118 years of Trust M A I L B A G THE TRIBUNE
Tuesday, December 8, 1998
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Insurance reforms: unanswered questions

  APROPOS of the editorial “Flip-flop on insurance” (December 3), the author hits the nail on the head while stating that “Opening the insurance sector is not a major policy decision nor does it involve major capital inflow, but it is crucial to reviving the stalled liberalisation process”.

The moot question is: liberalisation for what or for whom? Is it in anyway related to the hefty investments sought from abroad in the areas of infrastructure? Or does it ensure the transfer of state-of-the-art technology in the desired sectors? An honest answer to both these questions would be a resounding “no”.

The only possible result of the reforms in the insurance sector can be what has been aptly described in the editorial as “end(ing) up like the stock bubble, mutual funds, non-banking finance companies... which have collected thousands of crores of rupees and vanished or have defaulted on repayment.”

Whether the BJP and its Finance Minister care for Swadeshi or not, they should do well to comprehend the message sent out by people in the last month’s elections — they are in no mood to put up with mis-governance or play ducks and drakes with national interest. If the leadership does not harken to the pleas for restraint by the veterans of the Opposition with their long years of experience in nurturing the national economy, this may well prove to be their swan song, ill-advised assurances to foreign investors notwithstanding.


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Inadequate punishment

The police in India has earned a bad name for calling names to the suspects and the accused who come into its contact in the course of interrogation and investigation of cases. In other words, addressing rudely to someone is an abuse. It is in this field that field officers of the police have earned notoriety.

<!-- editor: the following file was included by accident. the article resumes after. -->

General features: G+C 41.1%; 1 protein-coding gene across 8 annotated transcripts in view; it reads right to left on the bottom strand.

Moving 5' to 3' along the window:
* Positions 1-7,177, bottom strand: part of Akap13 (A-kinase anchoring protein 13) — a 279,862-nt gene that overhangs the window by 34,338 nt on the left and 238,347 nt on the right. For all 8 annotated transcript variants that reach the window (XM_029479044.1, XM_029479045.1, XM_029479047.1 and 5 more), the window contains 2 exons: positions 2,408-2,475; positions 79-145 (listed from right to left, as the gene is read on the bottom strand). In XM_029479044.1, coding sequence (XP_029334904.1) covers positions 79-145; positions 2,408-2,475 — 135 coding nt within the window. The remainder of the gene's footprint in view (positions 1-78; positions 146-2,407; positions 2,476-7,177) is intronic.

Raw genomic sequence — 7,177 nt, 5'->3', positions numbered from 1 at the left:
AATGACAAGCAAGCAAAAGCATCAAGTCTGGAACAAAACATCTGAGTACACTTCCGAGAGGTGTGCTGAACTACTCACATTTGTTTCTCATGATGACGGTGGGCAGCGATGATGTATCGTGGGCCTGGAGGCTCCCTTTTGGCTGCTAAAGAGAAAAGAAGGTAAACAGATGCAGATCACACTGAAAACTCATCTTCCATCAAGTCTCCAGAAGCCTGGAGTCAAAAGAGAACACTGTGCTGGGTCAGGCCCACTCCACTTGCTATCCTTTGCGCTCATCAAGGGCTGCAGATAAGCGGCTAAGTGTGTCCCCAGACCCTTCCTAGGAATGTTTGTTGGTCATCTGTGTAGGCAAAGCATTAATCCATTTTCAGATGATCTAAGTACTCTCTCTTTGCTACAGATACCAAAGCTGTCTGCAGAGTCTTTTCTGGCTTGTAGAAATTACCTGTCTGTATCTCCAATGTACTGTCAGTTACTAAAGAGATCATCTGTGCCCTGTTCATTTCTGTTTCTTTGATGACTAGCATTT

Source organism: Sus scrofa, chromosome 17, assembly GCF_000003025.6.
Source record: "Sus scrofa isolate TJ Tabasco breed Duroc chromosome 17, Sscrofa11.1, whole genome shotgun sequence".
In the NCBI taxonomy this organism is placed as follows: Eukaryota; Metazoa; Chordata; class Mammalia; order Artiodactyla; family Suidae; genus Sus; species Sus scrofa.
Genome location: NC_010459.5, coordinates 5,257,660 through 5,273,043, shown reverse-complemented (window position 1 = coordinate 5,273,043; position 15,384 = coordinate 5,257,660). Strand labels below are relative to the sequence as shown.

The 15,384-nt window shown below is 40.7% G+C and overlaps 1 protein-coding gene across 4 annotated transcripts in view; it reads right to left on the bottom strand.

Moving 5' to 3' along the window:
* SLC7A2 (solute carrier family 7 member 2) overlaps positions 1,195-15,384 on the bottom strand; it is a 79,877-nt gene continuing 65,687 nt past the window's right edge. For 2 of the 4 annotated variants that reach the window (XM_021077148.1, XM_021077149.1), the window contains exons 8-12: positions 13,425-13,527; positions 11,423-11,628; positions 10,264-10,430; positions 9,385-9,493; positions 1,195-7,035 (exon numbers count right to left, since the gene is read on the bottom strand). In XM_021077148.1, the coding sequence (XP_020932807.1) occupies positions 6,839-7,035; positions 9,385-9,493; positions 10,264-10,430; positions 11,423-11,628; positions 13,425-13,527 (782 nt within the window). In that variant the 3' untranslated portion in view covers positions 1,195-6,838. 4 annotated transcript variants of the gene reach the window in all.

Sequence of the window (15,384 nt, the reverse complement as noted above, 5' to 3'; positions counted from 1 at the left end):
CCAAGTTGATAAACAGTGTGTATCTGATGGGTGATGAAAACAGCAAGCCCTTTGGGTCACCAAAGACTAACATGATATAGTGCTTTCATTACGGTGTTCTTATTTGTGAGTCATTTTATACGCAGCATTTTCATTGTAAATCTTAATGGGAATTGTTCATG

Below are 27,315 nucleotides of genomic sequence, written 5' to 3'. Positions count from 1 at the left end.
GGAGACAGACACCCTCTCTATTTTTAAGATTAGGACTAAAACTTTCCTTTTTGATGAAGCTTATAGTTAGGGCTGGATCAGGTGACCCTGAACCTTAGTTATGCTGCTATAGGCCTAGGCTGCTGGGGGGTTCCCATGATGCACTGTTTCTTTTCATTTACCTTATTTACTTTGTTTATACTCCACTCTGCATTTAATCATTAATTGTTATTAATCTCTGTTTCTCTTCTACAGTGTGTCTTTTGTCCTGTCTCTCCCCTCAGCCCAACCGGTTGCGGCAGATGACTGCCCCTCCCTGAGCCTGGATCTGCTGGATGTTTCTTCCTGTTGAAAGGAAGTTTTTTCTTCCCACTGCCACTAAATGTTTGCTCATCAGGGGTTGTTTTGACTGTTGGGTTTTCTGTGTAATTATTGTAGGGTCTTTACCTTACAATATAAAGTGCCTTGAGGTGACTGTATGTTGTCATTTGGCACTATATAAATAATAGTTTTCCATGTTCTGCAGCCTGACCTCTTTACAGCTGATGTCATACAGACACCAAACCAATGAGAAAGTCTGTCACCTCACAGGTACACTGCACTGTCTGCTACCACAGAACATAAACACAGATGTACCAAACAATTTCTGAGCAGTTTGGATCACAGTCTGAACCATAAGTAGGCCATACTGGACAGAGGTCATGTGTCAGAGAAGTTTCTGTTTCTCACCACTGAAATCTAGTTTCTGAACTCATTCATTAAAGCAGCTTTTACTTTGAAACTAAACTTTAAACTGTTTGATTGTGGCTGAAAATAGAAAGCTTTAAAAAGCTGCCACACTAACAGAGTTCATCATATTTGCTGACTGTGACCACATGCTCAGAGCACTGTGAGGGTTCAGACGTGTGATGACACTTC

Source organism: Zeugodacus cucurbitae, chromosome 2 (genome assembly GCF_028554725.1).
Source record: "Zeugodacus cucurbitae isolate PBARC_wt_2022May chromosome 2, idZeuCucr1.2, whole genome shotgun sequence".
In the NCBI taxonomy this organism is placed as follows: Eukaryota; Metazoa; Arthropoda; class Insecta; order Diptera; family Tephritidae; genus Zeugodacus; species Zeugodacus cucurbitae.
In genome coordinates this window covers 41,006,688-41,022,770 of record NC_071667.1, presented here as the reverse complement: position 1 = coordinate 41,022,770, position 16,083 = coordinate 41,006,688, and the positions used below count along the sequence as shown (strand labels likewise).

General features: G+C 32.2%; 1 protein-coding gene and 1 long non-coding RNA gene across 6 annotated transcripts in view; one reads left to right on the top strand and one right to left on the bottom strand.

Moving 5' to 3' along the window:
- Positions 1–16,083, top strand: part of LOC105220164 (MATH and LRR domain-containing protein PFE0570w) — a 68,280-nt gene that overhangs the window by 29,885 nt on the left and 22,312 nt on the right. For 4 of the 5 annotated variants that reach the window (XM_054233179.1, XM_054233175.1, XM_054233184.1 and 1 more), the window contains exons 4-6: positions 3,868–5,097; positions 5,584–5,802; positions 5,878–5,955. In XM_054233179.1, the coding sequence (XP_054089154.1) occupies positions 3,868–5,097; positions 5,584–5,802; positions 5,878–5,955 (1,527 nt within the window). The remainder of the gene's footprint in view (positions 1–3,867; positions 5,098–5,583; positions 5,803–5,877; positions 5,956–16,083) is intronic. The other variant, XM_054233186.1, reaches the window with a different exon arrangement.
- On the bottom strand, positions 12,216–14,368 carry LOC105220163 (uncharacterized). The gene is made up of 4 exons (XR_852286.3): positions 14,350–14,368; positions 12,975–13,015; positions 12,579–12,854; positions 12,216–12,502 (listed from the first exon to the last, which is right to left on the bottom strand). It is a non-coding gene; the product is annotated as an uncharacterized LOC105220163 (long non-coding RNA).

Why police officers abuse the riff-raff whom they want to overawe or cow down is a general question which crops up in the minds of peace-loving common people.

Being an old and experienced police officer, I would sincerely admit that it is a way to give vent to our wrath and demonstrate our disapproval of the offence/crime committed by the person who unfortunately comes into our clutches.

Frankly speaking, the prevalent law does not provide any legal method of displaying our displeasure. Mere hand-cuffing or arresting a shady character does not do any harm to him. He must feel small before the aggrieved party and the public in general for the wrong committed by him.

The Indian Penal Code does not provide stringent action or rigorous punishment for crime against an innocent person, etc. For instance, for outraging the modesty of a woman, the punishment provided is two years’ imprisonment, which the hired culprit would love to undergo. But if such an accused is abused in the public and given thrashing in the open he may not dare such an evil adventure in future.